Furthermore in the press release, the Commission correctly details Google’s business model for Android as it describes that the operating system was created in order for Google to be a part of the crucial shift from desktop PCs towards mobile devices, and to ensure that its flagship product, Google Search, would feature predominantly in the mobile space. The Commission determined that starting 2011 Google became dominant in the market for app stores for Android, and thus its practise from there on to force manufacturers...

In a change of pace from the usual, we have some news about ourselves this morning.

Future plc, a competing UK publisher, has announced that they will be buying the bulk of Purch, AnandTech’s publisher. The deal will see Future acquire Purch’s publisher services division (ad sales) along with the Business-to-Consumer (B2C) group. The vast majority of Purch’s publications – and essentially anything that you might read – are organized under the B2C banner, including AnandTech, Tom’s Hardware, and Space.

The deal is valued at $132.5 million USD, and is expected to close on August 31st. As Purch is a privately held company, the deal has already been approved by Purch. Meanwhile Future will be seeking shareholder approval to issue new shares to pay for the acquisition.

Once it closes, the acquisition will see all of Purch’s B2C brands joining Future’s existing brands across the globe. In the technology space this includes TechRadar, GamesRadar, and PC Gamer. Ultimately Future is looking to strengthen their own technology publishing services, and this deal is expected to make them the top tech publisher in terms of comScore rankings.

Speaking off the cuff here, at this point I have not been informed of any acquisition-changes planned for AnandTech. We remain a strong site in traffic and the depth of our editorial content, and I do not see that changing. In the meantime as the deal moves towards closing, I'll be sharing any new and relevant details with you, our loyal readers.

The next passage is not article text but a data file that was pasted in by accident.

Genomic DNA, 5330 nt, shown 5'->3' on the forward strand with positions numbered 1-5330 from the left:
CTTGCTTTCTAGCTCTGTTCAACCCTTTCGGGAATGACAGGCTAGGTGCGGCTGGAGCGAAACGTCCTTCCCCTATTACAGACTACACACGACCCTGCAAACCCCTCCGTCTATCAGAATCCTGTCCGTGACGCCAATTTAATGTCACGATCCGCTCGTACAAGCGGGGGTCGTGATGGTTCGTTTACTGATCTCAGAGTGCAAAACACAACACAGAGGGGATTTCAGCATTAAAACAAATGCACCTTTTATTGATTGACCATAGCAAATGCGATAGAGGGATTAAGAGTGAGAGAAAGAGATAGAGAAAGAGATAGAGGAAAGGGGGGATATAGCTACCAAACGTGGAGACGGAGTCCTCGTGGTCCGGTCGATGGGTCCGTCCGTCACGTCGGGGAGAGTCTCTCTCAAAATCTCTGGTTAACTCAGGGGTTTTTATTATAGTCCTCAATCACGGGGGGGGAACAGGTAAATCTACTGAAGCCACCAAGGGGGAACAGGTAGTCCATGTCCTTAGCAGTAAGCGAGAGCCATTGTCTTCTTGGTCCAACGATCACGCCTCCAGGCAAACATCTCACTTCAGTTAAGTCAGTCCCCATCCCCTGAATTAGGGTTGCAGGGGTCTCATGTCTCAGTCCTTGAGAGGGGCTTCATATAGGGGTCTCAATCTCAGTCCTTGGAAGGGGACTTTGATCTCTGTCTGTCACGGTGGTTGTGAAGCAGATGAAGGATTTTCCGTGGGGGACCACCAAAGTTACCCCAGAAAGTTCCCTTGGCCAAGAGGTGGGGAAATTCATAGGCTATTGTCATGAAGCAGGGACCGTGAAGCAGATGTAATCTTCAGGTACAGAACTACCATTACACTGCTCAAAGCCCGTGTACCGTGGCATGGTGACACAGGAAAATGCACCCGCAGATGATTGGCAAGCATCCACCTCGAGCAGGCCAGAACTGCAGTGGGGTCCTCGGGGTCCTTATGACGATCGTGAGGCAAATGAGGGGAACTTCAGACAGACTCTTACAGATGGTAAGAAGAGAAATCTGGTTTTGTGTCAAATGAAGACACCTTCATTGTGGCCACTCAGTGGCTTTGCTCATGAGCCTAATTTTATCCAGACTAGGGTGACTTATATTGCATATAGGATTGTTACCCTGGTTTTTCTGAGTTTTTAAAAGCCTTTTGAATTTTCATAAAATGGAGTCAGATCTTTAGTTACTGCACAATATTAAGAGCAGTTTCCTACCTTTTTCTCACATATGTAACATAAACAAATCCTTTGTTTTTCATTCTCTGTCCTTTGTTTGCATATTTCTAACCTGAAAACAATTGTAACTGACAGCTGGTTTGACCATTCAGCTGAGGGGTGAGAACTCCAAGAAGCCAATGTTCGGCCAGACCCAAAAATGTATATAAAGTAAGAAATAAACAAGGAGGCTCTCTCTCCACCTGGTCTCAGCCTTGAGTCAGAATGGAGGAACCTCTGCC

At any...

GIGABYTE has announced a new line of power supplies under the Aorus premium branding unveiling the new P850W and P750W to the market. The two power supplies carry an 80 Plus Gold designation, a single +12V rail, fully modular cables, as well as a 135mm temperature-controlled 'smart' fan to keep the internals cool and noise to a minimum. GIGABYTE says the PSUs are geared towards gaming and overclocking, particularly those using multiple-GPUs.

The standard ATX size chassis of the units are both black with some of the Aorus branding on two sides in grey and the AORUS orange along with the full name of the device, the AP850GM (or AP750GM). Hiding the 135mm fan and letting air in the device is a large perforated vent with the Aorus logo in the middle hiding the fan hub. The rear of the power supply has a honeycomb pattern to it and will exhaust the warm air out the back. The back also contains the plug that goes to the wall as well as a simple on/off switch. The front of the chassis has all the ports to plug in the cables on the fully modular device. Each port is labeled in orange specifying what goes where. One thing we will not see is RGB lighting as these power supplies, surprisingly, do not include any. 

 

The modular cables included are flat which should allow for better cable routing capabilities...

NZXT has been expanding at a quite rapid pace in the recent years. Back in 2017 the company introduced its first motherboard and today it is launching its first PSUs. The NZXT E-series power supplies are made by Seasonic and support active monitoring of power consumption across the 12 V rail as well as temperature, which are their key features.

The NZXT E-series PSUs are based on Seasonic’s Focus+ Gold platform featuring the PMBus architecture. The lineup includes three modular power supplies compliant with the latest ATX specification and rated for 500, 650, and 850-Watt output. Just like many other advanced PSUs, the new NZXT power suppliers use Japanese capacitors that can handle temperatures of up to 105°C as well as support overcurrent protection for the 12 V rail. Furthermore, the new PSUs also carry the 80 Plus Gold badge.